This week we were confronted with a tough choice at our less- than-nine-month-old newspaper. We were offered a full-page ad that we decided we had to turn down.
Full-page ads, you might have noticed, are not that easy to come by, especially in the current economy. We’re working ex- tra hard to find ways to keep the Independent alive and growing through the financial crisis, and we depend on advertisers to see why it makes sense for them and for the whole community to support local newspapers. Many of you have done just that.
Last week we began to think about how to report fairly and thoroughly the events taking place at the Fine Arts Work Cen- ter in Provincetown, where a group of fellows and others have raised serious questions about management and its respons- es to issues of diversity and discrimination. We asked for in- terviews with people on both sides of the situation, including FAWC’s executive director, Richard MacMillan. He agreed to talk with us on Monday morning. (We had trouble finding peo- ple who would talk on the other side as well.)
Meanwhile, FAWC’s marketing and communications de- partment wrote to say they would like to buy a full-page ad in this week’s paper. Though the deadline for reserving space had passed, we agreed.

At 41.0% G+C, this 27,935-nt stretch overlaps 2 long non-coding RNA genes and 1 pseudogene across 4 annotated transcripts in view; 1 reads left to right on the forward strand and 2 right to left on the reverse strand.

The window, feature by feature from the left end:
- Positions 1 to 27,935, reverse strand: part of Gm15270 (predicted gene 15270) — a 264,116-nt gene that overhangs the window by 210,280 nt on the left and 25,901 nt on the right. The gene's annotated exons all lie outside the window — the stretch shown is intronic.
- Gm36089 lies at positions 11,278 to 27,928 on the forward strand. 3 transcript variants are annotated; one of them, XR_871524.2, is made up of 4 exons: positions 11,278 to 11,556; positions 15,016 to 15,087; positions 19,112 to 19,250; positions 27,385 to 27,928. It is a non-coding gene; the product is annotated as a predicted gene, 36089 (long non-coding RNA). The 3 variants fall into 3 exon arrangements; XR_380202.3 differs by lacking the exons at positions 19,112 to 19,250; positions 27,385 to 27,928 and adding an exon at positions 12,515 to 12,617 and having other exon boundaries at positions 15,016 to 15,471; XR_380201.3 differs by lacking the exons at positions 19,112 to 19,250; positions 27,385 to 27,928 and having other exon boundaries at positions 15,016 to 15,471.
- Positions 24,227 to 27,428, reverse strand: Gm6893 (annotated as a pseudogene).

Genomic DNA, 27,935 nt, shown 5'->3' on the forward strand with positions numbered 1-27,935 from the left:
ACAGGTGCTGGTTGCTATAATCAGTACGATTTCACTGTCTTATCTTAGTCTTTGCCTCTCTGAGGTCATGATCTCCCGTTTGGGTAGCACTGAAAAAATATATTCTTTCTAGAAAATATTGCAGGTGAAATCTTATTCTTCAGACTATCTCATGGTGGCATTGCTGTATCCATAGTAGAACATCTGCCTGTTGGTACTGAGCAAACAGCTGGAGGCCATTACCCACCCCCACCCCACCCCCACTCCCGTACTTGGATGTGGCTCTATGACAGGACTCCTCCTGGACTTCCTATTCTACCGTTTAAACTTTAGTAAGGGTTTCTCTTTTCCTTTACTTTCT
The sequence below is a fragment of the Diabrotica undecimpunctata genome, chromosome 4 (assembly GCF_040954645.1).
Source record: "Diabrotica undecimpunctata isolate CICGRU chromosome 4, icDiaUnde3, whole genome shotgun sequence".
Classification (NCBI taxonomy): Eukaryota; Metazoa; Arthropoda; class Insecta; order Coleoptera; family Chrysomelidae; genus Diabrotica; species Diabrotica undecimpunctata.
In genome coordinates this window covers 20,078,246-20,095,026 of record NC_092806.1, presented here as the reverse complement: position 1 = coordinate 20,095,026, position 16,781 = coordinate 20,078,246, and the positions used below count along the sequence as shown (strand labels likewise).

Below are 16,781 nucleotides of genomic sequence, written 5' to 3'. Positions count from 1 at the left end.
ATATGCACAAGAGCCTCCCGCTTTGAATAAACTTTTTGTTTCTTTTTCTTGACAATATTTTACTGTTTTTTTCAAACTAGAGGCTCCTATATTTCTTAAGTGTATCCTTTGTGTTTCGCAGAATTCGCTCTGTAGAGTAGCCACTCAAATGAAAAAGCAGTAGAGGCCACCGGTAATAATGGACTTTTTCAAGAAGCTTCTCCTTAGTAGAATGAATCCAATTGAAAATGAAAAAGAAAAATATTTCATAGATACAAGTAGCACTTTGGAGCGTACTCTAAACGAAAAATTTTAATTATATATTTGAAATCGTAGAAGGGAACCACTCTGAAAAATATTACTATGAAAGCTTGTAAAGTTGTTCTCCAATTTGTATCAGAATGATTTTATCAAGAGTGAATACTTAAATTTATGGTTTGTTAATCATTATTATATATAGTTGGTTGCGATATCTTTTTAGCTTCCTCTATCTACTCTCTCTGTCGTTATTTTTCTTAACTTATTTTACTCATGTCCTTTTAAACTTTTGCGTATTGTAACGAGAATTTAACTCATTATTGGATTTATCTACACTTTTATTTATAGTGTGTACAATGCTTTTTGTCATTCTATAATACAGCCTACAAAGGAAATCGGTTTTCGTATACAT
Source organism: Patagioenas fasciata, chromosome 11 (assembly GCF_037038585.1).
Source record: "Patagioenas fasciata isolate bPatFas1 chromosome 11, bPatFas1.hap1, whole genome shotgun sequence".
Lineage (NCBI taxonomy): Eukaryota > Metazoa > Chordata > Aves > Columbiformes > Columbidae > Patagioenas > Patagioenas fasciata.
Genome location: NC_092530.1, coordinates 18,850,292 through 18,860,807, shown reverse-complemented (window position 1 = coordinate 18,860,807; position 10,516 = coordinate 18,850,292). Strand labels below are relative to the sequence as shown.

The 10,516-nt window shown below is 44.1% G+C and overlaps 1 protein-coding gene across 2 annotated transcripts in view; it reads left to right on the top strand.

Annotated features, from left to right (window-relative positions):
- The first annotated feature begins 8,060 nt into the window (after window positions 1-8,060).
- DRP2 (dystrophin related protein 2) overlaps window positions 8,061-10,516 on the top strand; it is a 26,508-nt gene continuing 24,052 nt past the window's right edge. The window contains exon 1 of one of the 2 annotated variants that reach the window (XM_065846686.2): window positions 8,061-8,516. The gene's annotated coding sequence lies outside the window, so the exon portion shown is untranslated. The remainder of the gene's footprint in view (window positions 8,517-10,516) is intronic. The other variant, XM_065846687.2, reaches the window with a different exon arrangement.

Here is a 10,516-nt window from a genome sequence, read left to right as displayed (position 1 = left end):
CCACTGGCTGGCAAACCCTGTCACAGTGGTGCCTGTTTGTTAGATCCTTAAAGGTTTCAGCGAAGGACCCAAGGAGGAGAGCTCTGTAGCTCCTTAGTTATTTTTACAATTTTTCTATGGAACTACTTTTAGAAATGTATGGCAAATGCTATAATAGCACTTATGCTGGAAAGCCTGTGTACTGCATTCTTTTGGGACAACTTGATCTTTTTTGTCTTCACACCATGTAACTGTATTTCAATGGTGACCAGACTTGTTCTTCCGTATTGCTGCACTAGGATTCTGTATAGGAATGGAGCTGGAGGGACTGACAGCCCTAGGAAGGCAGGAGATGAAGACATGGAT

On Monday we received the text of the ad — an open letter to the community about the ongoing controversy. No one from FAWC had at that point agreed to talk to us except MacMillan. And then we were told that he had changed his mind and would not be interviewed.
We explained that we saw our job as reporting news ful- ly and impartially, and that we couldn’t do that if people re- fused to talk to us. FAWC’s communications director said he understood and was sure that MacMillan would make himself available.
It didn’t happen. Instead, we were told later that day that MacMillan “wanted to get out in front of the story,” and that letting the letter speak on its own was how he would do that.
So we felt we had no choice. Because buying space in a newspaper to promote one side of a controversy while denying that newspaper a chance to ask questions freely and follow up on the answers is not serving the community’s best interests.
We turned down FAWC’s full-page ad, but we didn’t stop asking questions. MacMillan did finally respond late on Tues- day, right before our deadline, with an incomplete answer to our questions about his involvement in a fund-raising scan- dal at M.I.T. The law firm that was hired by the university to investigate the matter filed its report, he told us, and “I was not mentioned.”
Clearly, that’s not the end of the story.